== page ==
Machu Picchu is very strongly associated with the Incas, so much so that you may ask what about it could possibly wind up in a British guy's fantasy book from the 1950s. There's not a strong Incan influence on Middle-Earth, but Frodo and his companions are beset at Weathertop, the ruins of a majestic city set on the highest peak of the Weather Hills. The film crews built a set for this one, but since part of Weathertop's value was the strategic view of the surrounding country, it's hard to imagine a place on earth more apropos than Machu Picchu.

(image via Wikimedia)

The Atlantic Ocean (Belegaer)

The sea was important to Tolkien. He wrote poems about it. His elves have an inborn yearning to traverse it. And for many of his characters, it represented passing on from this world to the next in a very concrete way. Of course, the water has held a fascination for artists for millennia. The North Sea may be a good place to explore that feeling, but you can't beat the majesty of the Atlantic if you want to invoke a Tolkinesque wanderlust.

(image via Wikimedia)

Wieliczka Salt Mine (Glittering Caves of Aglarond)

You won't find treasure in the strictest sense at Wieliczka, but you will find the closest you'll ever get on earth to Aglarond. After descending nearly 500 feet of stairs, you find the mine itself, 178 miles long and reaching a depth of over 1,000 feet. The cavernous underground chamber would be impressive enough on its own, but there is also a cathedral here, hewn from the salt. Statues, chapels, and even chandeliers have been made out of the rock salt with a dexterity that would impress even the Dwarves.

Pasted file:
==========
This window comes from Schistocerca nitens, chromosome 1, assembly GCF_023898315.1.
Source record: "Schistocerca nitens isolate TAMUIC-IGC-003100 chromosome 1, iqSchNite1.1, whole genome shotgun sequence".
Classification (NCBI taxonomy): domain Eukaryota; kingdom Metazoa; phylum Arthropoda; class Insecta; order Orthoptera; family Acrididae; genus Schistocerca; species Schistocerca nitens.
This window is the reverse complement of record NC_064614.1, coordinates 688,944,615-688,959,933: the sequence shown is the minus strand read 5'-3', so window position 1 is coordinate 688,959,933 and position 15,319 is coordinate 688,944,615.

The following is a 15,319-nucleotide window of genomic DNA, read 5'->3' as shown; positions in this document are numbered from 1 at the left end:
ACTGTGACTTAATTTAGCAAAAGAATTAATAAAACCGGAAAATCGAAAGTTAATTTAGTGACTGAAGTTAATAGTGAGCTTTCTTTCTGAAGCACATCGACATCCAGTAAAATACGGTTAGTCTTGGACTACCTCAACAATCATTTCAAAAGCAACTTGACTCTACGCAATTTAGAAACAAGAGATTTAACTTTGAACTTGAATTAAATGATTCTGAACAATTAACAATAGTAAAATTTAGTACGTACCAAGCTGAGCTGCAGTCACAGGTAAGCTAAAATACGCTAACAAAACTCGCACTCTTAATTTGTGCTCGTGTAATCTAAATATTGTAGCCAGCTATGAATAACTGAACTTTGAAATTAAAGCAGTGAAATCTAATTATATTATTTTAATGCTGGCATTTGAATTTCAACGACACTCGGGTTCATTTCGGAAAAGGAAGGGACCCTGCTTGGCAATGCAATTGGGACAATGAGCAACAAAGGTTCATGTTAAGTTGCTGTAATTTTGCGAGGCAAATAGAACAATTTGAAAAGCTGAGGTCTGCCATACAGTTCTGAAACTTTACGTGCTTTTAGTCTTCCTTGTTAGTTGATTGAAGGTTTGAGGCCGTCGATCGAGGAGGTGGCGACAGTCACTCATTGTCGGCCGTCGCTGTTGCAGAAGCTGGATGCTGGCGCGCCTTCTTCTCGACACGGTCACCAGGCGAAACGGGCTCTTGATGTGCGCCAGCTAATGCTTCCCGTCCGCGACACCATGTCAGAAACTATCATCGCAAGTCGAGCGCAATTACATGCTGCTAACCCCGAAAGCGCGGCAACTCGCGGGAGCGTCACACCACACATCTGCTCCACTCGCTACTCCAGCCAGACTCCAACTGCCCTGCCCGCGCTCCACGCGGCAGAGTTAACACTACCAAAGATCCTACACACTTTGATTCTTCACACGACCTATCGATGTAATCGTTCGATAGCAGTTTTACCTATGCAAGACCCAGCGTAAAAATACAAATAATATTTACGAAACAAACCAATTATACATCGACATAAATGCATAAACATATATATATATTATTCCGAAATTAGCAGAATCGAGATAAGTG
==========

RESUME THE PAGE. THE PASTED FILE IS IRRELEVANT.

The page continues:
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Epping Forest (Mirkwood)

Mirkwood is a dark, sinister forest that Bilbo and the Dwarves traveled through on their way to reclaim the Dwarven home at Erebor. Sauron's presence near the forest had made it twisted and evil, such that the native Elves fled to the far reaches. Mirkwood's evil is a pressing force whose weight you can feel as you try to hack through the deserted trails. For that, we turn to Epping Forest, a woods near London which served as a hideout for the famous highwayman Dick Turpin and has seen the discovery of at least 13 bodies from 1966 to 2015.

(image via Flickr)

Mount Sunday (Edoras)

Edoras was the capital of Rohan. If you've made it this far, you probably know that Rohan was the one with the humans and the horses. The crew actually built the city here on Mount Sunday, and, while it's no longer here, you can feel Rohan around you as you hike the mountain or watch the wind sweep through the golden plain below.